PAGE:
(CNN) Given the rate at which some of locals' most cherished spots close — high rents, ownership changes and city bureaucracy issues — it's especially important to value the longstanding places that've managed to stay afloat and weather the changes in a city that's constantly shifting.
Below, our list (in no particular order) of New York City's oldest, most iconic bars. These are the dimly lit nooks, shiny bartops and cavernous corners we find ourselves returning to again and again.
Grand Central commuters may have it better than any other commuters in the city. Instead of fighting the masses at Penn Station (is the surrounding area never not undergoing construction?), they have access to one of the city's oldest and most beautiful bars right there inside the terminal.
The central vein of transportation offers much more than just, well, transit access. Exhibit A: The Campbell Bar, formerly known as The Campbell Apartment. One of the oldest bars in New York City, it is also one of the most stunning.
Before numerous signs on Vanderbilt, a tiny blink-and-you'll-miss-it street parallel to Madison and Park Avenues, pointed the way to The Campbell's hidden-away location inside the terminal, it was prized for being, among other things, a little hard to find.
This made it a great first-date spot, but it also made it a chill respite from the chaotic hub just outside in midtown Manhattan.
Even now, this is one midtown bar that downtown devotees will go out of their way for.
Amble in for a cocktail or a nibble (or, as was the case on a recent brisk February afternoon, a currently-trending mocktail) before hopping a train out of the city or back to Brooklyn.
The signature Manhattan is the best thing on the menu. Best ordered from Paris Durante, who has clocked 20 years behind this bar, the classic drink's taste owes much to the mixing, according to Durante.
"The key to making a great Manhattan is to stir it enough, but not too much basically. Most of the time they don't stir them enough in busy bars."
Durante knows his stuff: when you take that first sip of the potent mix of Woodford Reserve Bourbon, sweet vermouth (Carpano Antica here), and a dash of Angostura bitters, served up or over one oversized cube of ice with Luxardo cherries, you'll be glad you found your way inside. —Stacey Lastoe
The Campbell, 15 Vanderbilt Ave, New York, NY 10017, +1(212) 297-1781
This corner pub has a storied past — and a legacy of inclusion and community.
Operating in Greenwich Village on the corner of West 10th and Waverly for over a century and a half, Julius's has had many iterations — though always a bar.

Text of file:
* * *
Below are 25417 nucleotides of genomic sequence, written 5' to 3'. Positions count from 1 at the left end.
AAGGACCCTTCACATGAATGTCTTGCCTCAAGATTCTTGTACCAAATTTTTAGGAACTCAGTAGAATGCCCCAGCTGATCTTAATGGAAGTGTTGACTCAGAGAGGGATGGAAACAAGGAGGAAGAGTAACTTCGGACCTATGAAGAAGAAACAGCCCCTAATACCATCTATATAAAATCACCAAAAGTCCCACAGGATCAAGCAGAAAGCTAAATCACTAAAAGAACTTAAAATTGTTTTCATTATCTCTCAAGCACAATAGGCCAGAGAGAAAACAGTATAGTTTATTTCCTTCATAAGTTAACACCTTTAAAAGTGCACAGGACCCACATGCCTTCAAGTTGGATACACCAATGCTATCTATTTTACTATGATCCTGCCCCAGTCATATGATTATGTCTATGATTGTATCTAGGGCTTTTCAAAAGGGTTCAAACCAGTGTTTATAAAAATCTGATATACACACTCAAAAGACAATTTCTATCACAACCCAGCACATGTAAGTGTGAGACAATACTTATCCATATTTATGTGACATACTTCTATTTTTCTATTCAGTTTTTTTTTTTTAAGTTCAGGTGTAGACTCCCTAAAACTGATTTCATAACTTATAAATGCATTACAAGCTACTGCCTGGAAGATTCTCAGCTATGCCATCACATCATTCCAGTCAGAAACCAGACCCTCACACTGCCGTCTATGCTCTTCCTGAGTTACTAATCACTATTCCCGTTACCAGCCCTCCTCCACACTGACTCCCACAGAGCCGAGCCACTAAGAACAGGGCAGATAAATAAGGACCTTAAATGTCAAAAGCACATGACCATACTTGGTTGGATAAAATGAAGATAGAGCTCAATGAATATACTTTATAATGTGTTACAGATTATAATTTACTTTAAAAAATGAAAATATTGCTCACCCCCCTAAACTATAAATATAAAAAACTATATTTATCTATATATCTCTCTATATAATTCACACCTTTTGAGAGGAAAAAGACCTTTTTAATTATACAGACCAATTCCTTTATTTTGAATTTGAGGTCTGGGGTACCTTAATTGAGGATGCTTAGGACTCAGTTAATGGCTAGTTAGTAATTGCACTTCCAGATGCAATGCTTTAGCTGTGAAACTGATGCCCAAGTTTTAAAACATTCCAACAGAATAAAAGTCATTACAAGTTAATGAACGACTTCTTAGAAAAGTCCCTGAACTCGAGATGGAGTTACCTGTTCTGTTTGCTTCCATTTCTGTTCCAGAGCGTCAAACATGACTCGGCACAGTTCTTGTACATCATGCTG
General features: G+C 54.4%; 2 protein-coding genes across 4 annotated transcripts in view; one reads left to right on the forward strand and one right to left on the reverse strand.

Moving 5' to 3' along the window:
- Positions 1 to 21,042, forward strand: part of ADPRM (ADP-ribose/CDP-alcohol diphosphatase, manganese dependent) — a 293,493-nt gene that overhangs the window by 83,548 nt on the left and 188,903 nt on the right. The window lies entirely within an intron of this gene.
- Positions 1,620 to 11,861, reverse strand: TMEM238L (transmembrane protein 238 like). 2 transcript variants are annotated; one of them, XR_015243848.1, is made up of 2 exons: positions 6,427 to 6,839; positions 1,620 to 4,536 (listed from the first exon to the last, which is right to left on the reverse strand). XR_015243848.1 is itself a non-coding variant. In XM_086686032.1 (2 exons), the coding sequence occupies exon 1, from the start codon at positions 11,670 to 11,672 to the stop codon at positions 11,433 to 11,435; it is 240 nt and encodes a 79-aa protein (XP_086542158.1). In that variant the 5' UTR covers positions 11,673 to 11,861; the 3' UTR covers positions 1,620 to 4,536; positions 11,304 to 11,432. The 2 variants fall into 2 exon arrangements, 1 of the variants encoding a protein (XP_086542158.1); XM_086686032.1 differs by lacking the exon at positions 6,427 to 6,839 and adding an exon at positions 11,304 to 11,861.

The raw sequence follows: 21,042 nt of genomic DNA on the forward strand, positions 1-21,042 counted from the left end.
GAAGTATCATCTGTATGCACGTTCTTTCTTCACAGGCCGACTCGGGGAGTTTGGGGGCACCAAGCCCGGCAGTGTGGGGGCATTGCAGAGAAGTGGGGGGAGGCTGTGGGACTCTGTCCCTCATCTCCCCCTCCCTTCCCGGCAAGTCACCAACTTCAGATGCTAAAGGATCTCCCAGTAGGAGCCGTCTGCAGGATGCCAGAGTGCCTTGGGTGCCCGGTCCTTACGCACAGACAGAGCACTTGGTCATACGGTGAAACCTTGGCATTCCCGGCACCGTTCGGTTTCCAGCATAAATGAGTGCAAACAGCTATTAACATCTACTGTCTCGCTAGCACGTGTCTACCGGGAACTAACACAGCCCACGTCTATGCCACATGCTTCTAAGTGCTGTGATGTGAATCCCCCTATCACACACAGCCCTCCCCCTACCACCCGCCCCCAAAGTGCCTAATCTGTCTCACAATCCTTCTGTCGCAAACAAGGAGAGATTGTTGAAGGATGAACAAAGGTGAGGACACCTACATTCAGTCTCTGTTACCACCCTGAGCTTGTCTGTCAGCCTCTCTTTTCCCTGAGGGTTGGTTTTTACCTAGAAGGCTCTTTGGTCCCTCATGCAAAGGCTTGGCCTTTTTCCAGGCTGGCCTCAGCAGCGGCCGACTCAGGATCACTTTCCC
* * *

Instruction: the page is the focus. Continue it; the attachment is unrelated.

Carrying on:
It began in the mid-19th century, and like most bars open during Prohibition, it became a speakeasy. It transformed into a sports bar in the 1940s, emerging as a gay bar in the 1950s and 1960s. And Julius' logo has been around since the 1930s.
"Julius' is a really important place related to LGBT history," says Ken Lustbader, a co-director of the NYC LGBT Historic Sites Project. In 1966, three years before the Stonewall uprising, members of the Mattachine Society, a predominantly gay male organization, staged a sip-in.
Modeled on the sit-ins of the black civil rights movement, this group of gay men traveled from bar to bar demanding to be served. The group wisely enlisted the press to follow along as they protested the state liquor authority's practice preventing homosexuals from being served alcohol.
The protest culminated at Julius' and was captured in a now-famous Fred McDarrah Village Voice photograph.
Nowadays, Julius' is a home away from home for anyone who shows up. The interior is simple, a long bar with tables in the front and rear — the front tables feature antique wooden beer barrel's from Ruppert's, a former brewery that operated in the early 20th century.
The bar is a celebrity in its own right, serving as a location for films like "Can You Ever Forgive Me?" about former Julius' regular, Lee Israel, and the original as well as the forthcoming Netflix remake, "The Boys in the Band." And actress Julianne Moore watched Super Bowl LIV there.
But the real stars at Julius' are the people, behind and in front of the bar. Daniel Onzo, who has worked as a bartender on and off for over 20 years and has been a regular for longer, is as much a part of Julius's present as its past.
"I want to drop dead right there. I want to be part of this till the last day. That's how I feel about it." He waxes poetic about bygone days, about the hustlers and bar fights and friends lost to AIDS, many of whose portraits hang on the walls. "The people who came here specifically because this was their home." —BF
Julius', 159 W 10th St, New York, NY 10014, +1(212) 243-1928
McSorley's Old Ale House
"Light or dark?" This is the question you'll be asked when you approach the bartender at this 166-year-old establishment in Manhattan's East Village.
Many patrons opt for one of each of the house's ales, and aside from a handful of nonalcoholic beverages that range from a can of Coca Cola to a can of Sprite, these are, really and truly, the only options, and there's only one way the brew is served: in two eight-and-a-half ounce glass beer mugs.
There's a good half an inch of head in the not-quite-full half pints, and, for $6, it can all be had for less than the average price of a beer in New York City these days.
It should come as no surprise, given the limited menu options (cheese plate options include cheddar or American), that McSorley's is cash-only. Not a lot has changed inside since the ale house opened its doors in 1864, though the proprietors did install a women's restroom 24 years ago — 15+ years after women were allowed inside McSorley's.